to retrieve her lunch, two corn tortillas, a tomato,
a glass salt shaker and a peach placing them in her lap.
Her hand dives deeper into the bag
retrieving square paper napkins and a pen.
She crosses her legs, carefully capturing her lunch
in the space in between as she places the napkin
on her knee and begins writing.
Earlier that day I saw her waving shears in one hand
and shaking a spool of thread in another yelling in Spanish
as she argued with the lone sewing machine maintenance man
in his cowboy boots and pegged jeans
who wears his tool belt low like a gun holster
and swaggers between the rows of operators.
He has his girlfriends whose machines are
lubricated and hum like streamlined engines.
We suspect he exchanges favors.
Each sewing machine operator earns a base rate plus piece work.
He refuses to fix Maria’s machine; she spurns his advances,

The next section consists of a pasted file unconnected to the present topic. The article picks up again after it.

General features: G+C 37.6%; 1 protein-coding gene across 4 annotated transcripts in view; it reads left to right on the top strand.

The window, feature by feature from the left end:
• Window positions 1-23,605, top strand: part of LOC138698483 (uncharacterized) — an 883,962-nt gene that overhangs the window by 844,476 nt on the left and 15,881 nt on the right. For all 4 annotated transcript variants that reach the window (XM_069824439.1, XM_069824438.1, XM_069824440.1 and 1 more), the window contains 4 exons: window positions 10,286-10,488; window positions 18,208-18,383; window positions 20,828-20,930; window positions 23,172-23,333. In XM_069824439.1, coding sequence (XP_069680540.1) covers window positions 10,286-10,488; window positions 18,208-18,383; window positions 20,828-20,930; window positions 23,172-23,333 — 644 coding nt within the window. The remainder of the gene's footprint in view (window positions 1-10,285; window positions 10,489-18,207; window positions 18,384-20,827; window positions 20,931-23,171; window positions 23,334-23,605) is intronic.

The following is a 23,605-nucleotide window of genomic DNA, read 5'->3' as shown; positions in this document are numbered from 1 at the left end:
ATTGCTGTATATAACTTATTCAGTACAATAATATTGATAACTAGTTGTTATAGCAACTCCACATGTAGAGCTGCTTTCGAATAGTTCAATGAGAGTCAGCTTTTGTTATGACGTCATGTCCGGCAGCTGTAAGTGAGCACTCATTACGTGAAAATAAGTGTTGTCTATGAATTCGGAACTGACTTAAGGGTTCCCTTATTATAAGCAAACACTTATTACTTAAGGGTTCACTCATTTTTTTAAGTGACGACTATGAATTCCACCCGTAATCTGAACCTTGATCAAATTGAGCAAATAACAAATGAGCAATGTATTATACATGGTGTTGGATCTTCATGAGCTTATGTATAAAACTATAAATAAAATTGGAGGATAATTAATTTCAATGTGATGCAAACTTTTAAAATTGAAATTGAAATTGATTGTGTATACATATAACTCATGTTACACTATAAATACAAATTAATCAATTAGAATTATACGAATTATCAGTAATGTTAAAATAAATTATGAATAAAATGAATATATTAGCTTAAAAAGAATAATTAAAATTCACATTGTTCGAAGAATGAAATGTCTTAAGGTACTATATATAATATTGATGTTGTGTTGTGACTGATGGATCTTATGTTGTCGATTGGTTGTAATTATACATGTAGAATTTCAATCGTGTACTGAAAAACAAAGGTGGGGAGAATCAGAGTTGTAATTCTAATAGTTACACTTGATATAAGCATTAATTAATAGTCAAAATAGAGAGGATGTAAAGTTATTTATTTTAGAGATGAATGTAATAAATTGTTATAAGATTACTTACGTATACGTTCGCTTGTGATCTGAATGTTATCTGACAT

so she brings her own tools and when he’s not looking
repairs and tunes her machine until it hums and whirs.
I ask her what she’s writing. She tells me, letters to her husband
working the cabbage harvest and living with the other migrants.
She says sometimes she writes poems to her children
so they are reminded there is beauty in the songs of birds
and that God lives in the crocuses in Spring.
I smoke my last cigarette until it reaches the filter
and leave the bathroom without telling Maria
how much I admire her as she folds the napkins,
returning them to the bag and her teeth bite into the peach
as juice runs down her face like tears.